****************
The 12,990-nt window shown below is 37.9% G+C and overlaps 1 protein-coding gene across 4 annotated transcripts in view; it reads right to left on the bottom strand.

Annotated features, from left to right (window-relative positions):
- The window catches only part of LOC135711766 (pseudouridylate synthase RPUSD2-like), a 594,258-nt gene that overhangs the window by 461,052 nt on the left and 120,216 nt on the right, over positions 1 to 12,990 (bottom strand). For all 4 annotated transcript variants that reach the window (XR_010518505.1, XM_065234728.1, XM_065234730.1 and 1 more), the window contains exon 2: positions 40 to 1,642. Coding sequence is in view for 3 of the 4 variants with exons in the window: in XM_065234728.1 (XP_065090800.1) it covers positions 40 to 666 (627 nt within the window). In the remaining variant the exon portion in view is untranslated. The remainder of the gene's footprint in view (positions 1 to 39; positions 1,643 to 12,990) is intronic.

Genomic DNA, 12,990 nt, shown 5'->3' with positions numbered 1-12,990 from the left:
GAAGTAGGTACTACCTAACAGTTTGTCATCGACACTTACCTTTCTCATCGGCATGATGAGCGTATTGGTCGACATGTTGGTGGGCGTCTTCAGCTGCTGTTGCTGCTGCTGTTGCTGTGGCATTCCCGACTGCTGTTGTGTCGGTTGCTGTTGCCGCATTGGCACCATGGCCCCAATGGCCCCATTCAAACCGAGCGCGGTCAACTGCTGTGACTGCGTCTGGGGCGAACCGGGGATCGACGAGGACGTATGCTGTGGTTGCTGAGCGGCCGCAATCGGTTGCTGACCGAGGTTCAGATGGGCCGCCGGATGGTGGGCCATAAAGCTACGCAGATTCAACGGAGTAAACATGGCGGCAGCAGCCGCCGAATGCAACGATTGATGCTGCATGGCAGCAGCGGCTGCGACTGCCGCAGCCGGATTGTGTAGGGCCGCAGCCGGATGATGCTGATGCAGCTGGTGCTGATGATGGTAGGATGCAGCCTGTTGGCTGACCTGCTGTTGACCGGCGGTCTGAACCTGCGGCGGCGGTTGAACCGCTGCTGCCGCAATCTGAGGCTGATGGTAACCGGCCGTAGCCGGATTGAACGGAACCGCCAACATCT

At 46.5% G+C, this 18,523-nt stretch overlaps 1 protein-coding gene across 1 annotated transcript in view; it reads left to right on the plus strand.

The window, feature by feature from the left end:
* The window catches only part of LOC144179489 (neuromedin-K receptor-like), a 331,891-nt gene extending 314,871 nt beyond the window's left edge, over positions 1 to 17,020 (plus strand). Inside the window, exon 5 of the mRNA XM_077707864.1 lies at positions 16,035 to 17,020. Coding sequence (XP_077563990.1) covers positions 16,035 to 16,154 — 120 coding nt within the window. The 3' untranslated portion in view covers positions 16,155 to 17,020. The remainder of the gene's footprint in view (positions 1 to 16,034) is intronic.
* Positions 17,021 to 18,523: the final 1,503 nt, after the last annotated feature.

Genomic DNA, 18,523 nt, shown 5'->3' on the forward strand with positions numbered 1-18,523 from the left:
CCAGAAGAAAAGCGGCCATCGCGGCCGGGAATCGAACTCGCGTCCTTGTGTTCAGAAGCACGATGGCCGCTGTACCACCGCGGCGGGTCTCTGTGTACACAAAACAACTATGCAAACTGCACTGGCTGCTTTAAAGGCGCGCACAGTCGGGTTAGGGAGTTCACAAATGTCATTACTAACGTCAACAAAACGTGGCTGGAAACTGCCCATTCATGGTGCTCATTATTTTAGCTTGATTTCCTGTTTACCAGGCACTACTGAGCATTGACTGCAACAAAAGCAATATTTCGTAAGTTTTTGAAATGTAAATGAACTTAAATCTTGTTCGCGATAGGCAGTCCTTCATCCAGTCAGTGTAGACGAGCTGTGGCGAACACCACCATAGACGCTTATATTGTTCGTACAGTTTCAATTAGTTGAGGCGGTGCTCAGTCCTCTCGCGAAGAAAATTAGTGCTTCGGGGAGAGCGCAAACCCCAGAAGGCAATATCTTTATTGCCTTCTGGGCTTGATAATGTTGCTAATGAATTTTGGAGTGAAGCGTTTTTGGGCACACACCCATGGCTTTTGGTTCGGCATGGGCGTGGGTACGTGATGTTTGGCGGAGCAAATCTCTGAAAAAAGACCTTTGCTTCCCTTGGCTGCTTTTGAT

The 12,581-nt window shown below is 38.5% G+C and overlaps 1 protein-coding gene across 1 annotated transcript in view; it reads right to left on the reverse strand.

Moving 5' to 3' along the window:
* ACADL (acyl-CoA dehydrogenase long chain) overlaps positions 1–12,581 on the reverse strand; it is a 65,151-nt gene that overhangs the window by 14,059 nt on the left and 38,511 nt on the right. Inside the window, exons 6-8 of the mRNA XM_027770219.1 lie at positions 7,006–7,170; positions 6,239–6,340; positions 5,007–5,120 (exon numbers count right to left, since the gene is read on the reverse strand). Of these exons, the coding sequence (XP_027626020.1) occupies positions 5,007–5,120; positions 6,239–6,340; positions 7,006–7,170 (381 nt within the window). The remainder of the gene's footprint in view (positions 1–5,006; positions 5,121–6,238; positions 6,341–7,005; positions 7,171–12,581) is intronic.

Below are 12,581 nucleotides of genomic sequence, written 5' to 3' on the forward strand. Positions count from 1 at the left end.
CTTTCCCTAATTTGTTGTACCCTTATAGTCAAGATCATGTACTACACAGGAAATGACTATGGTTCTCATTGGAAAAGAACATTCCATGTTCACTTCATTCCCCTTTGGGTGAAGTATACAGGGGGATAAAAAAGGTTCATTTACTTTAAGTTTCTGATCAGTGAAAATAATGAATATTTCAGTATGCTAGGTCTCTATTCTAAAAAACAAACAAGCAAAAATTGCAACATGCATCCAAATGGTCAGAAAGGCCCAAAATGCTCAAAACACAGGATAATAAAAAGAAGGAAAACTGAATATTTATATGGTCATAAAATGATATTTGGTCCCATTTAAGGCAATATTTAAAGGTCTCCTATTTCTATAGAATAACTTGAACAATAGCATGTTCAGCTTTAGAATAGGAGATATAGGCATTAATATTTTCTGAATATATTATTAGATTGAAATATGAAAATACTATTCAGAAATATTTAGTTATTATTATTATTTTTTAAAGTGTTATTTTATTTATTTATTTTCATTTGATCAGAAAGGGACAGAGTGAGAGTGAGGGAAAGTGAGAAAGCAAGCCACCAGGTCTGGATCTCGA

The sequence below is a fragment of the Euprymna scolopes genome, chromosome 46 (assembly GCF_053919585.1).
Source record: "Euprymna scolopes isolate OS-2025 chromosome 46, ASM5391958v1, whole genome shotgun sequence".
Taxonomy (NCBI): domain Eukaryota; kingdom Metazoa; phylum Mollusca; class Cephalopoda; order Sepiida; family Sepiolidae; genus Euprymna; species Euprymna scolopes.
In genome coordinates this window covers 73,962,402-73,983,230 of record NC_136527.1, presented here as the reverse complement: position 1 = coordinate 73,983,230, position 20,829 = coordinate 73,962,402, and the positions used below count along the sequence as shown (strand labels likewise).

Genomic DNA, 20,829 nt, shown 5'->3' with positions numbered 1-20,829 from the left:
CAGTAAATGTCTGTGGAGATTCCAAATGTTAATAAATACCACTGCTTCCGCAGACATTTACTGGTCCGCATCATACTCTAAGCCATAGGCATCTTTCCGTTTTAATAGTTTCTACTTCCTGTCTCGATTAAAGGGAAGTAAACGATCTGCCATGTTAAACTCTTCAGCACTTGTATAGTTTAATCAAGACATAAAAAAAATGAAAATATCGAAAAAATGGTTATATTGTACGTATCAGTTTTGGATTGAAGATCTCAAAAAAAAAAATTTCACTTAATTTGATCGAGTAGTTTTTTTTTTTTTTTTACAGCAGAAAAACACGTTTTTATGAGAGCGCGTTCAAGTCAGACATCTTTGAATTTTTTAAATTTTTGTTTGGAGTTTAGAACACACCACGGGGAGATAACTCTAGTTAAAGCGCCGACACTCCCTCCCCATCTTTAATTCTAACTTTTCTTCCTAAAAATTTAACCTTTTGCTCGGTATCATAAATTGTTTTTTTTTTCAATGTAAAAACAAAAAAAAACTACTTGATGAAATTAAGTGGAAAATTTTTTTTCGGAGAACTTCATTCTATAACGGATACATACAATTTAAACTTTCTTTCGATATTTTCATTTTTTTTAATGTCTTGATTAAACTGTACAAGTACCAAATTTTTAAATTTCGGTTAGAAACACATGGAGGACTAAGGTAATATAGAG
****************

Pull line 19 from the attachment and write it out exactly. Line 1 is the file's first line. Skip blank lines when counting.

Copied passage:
Taxonomy (NCBI): domain Eukaryota; kingdom Metazoa; phylum Mollusca; class Cephalopoda; order Sepiida; family Sepiolidae; genus Euprymna; species Euprymna scolopes.